A long way to go for Cassie?

The pros and cons of Cassie's latest Rockabye Baby mixtape

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Cassie's mixtape RockaByeBaby is the first official project she's released since her self-titled debut in 2006. Cassie – almost entirely produced, written and marketed by her mentor Ryan Leslie - was propelled by the hit single 'Me & U' and presented a slinky, minimal R&B that, whilst it ventured into hip-hop, rock, funk and even OPM, stayed lean, with the entire album running at just over thirty minutes. The following years have seen a scrapped second album, Electro Love, and literally hundreds of unreleased singles (enough for a recent trilogy of fan made mixtapes) and she is now, seven years later, an unintentional underground favourite with a niche that's clear enough to trace but still too vague to pin down.

Cassie isn't the type that gives her whole heart over on record and she plainly can't sing as well as most of her contemporaries. Her thin voice can come across as distant but there are other virtues in her listless delivery appreciated by her biggest fans: a simplicity and guarded honesty that makes moments of emotional openness feel intimate and special. Her last two singles 'King of Hearts' and 'Balcony' played on both those things – warping club pop and woozy hip-hop to her own particular charms. When she split with Leslie after her first album many expected her to fall away while he continued his rise but the opposite happened; her adaptability proving more successful and long-lasting than his finely-orchestrated production. 'Official Girl', the first single after her debut produced by Timbaland's right hand man Danja, showed how good Cassie could still be outside the pristine comforts of her début. That chilly tone, with odd cadences and strange inflections to divert from her lack of range, may be avant, a compromise or even a mistake but it definitely is something. Her singular style is a marked contrast to both the blustering emotives of some of the biggest R&B stars and similarly understated singers like Jhene Aiko and Tinashe, whose highly accomplished artistry doesn't have Cassie's directness or spontaneity.

RockaByeBaby is kind of her hip-hop mixtape, and the product of nearly a year of recording and a move from New York to LA. Contemporary popular rap - slow, hazy, dark – is a good fit for Cassie and the subtle development in her persona – from the boss's flippant girl to the boss's ruthless enforcer – is decent enough too. The opening tracks play to her strengths and lead songs 'Paradise' and 'Numb' are particularly good: lush but spacious mid-tempo tracks with a limited setting and cast to free up her voice to sweep, swoon, bristle and crackle. They all unnecessary features from rappers tacked on them but that's a problem so engrained with contemporary R&B singers it would be unfair to single her out for it. Cassie says she makes  “music to numb your brain” and Wiz Khalifa and Rick Ross can both be anonymous enough in their own ways not to kill the vibe. French Montana stumbles in at the end of  'Addiction' but his slurred verse is so hilariously incongruous you can dismiss it and focus on the an opening half and closing quarter full of delicate piano melodies and hypnotic synth swoops. 'Take Care of Me Baby' is a rich Mike Will made track that sits somewhere in the middle: her monotone vocals creeping over a theremin could be a really interesting experiment but Pusha T's current struggle for an identity shows up as a glaring lack of personality.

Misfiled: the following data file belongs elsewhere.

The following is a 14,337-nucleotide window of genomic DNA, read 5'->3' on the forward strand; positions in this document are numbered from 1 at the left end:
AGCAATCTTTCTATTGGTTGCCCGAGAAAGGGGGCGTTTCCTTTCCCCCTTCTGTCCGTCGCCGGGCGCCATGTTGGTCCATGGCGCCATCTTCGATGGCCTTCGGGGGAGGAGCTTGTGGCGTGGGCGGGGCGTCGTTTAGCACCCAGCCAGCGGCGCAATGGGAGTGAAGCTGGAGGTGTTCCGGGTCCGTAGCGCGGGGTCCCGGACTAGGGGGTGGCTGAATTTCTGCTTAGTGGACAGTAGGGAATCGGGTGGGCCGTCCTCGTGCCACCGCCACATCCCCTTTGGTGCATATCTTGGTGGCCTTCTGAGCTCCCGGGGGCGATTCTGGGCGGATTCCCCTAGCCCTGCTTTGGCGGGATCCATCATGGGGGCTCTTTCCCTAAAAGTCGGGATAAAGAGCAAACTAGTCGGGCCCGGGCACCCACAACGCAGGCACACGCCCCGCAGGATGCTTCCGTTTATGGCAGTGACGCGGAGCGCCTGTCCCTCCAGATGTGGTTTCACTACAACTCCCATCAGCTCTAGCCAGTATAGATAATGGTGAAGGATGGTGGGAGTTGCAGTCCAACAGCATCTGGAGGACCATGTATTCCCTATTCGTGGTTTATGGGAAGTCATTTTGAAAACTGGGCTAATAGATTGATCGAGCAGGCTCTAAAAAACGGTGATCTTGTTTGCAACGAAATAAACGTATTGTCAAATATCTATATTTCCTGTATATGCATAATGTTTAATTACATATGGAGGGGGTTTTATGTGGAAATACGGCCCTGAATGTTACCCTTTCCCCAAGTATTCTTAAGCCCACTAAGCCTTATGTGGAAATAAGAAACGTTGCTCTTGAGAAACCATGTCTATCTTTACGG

These irregular pairings are forgiveable but what's really troublesome are the three towards the end of the tape. Meek Mill, Too Short and Ester Dean are all great but the songs they contribute to sound more like scrapped versions of their own tracks than Cassie songs. 'Turn Up' is completely out of character for her (especially when bolstered by the unhinged Philly spitter who's memorably proclaimed his appreciation for a “hood jawn: lip gloss popping! ass fat! UGGs on!” in the past), 'Do My Dance' is her nod to the “ratchet” scene that lacks conviction and becomes totally lame when put up against one of the style's forefathers and 'Bad Bitches' is so dominated by Ester Dean you struggle to remember that Cassie is even on it. The fact that she doesn't write or produce any of her music isn't a secret but her ability to shape and convey a mood is vital and these three shockers, along with the rap verses provided by jobbers King Los and Yung Berg, are the low points on the tape and maybe even Cassie's whole career: completely devoid of the nuance and feeling that have made her her. Thankfully, they are in between by a twisted two-part ballad with Jeremih and Fabolous and a pair of concise interludes that may are uneven but at least show a basic understanding of her core attributes.

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A lot of highly-anticipated mixtapes get bogged down because they are by regional rappers eager to make the next jump who draft in big name features and producers to create a homogenised blockbuster sound. Cassie's main problem is still stamping her artistic rather than commercial credentials and RockaByeBaby seems more of an opportunity to experiment rather than a cynical attempt to cover trends. It's a far better and more noble reason to fall short when it does but also makes the failings more serious, pointing at someone who is still really unsure of what to do next after many years and countless studio sessions. It was been generally well received, probably in part to fans buoyed as much at the fact that she's put together twelve new songs as the mixtape itself, but in terms of capturing that next single or even album, she's still got a way to go. 

Download Cassie's mixtape RockaByeBaby here

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